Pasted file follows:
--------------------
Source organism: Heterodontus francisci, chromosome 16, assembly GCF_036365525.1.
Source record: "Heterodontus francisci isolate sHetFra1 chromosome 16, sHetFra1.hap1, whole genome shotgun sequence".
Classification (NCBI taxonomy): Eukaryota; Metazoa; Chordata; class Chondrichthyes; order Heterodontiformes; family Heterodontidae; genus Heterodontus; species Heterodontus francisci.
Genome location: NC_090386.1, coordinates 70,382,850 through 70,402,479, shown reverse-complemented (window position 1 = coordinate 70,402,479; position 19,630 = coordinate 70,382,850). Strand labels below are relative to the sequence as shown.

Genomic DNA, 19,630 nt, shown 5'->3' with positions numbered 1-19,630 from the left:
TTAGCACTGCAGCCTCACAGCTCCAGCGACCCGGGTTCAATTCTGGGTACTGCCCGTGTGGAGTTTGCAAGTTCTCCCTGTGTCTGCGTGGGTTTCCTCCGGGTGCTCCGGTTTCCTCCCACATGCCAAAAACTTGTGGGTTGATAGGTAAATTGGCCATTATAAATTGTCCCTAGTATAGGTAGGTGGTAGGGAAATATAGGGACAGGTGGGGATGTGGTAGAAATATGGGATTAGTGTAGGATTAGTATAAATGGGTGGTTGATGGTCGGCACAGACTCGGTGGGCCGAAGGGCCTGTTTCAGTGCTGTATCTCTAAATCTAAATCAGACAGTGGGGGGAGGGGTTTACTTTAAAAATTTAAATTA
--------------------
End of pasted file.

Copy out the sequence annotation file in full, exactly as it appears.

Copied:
Source organism: Heterodontus francisci, chromosome 16, assembly GCF_036365525.1.
Source record: "Heterodontus francisci isolate sHetFra1 chromosome 16, sHetFra1.hap1, whole genome shotgun sequence".
Classification (NCBI taxonomy): Eukaryota; Metazoa; Chordata; class Chondrichthyes; order Heterodontiformes; family Heterodontidae; genus Heterodontus; species Heterodontus francisci.
Genome location: NC_090386.1, coordinates 70,382,850 through 70,402,479, shown reverse-complemented (window position 1 = coordinate 70,402,479; position 19,630 = coordinate 70,382,850). Strand labels below are relative to the sequence as shown.

Genomic DNA, 19,630 nt, shown 5'->3' with positions numbered 1-19,630 from the left:
TTAGCACTGCAGCCTCACAGCTCCAGCGACCCGGGTTCAATTCTGGGTACTGCCCGTGTGGAGTTTGCAAGTTCTCCCTGTGTCTGCGTGGGTTTCCTCCGGGTGCTCCGGTTTCCTCCCACATGCCAAAAACTTGTGGGTTGATAGGTAAATTGGCCATTATAAATTGTCCCTAGTATAGGTAGGTGGTAGGGAAATATAGGGACAGGTGGGGATGTGGTAGAAATATGGGATTAGTGTAGGATTAGTATAAATGGGTGGTTGATGGTCGGCACAGACTCGGTGGGCCGAAGGGCCTGTTTCAGTGCTGTATCTCTAAATCTAAATCAGACAGTGGGGGGAGGGGTTTACTTTAAAAATTTAAATTA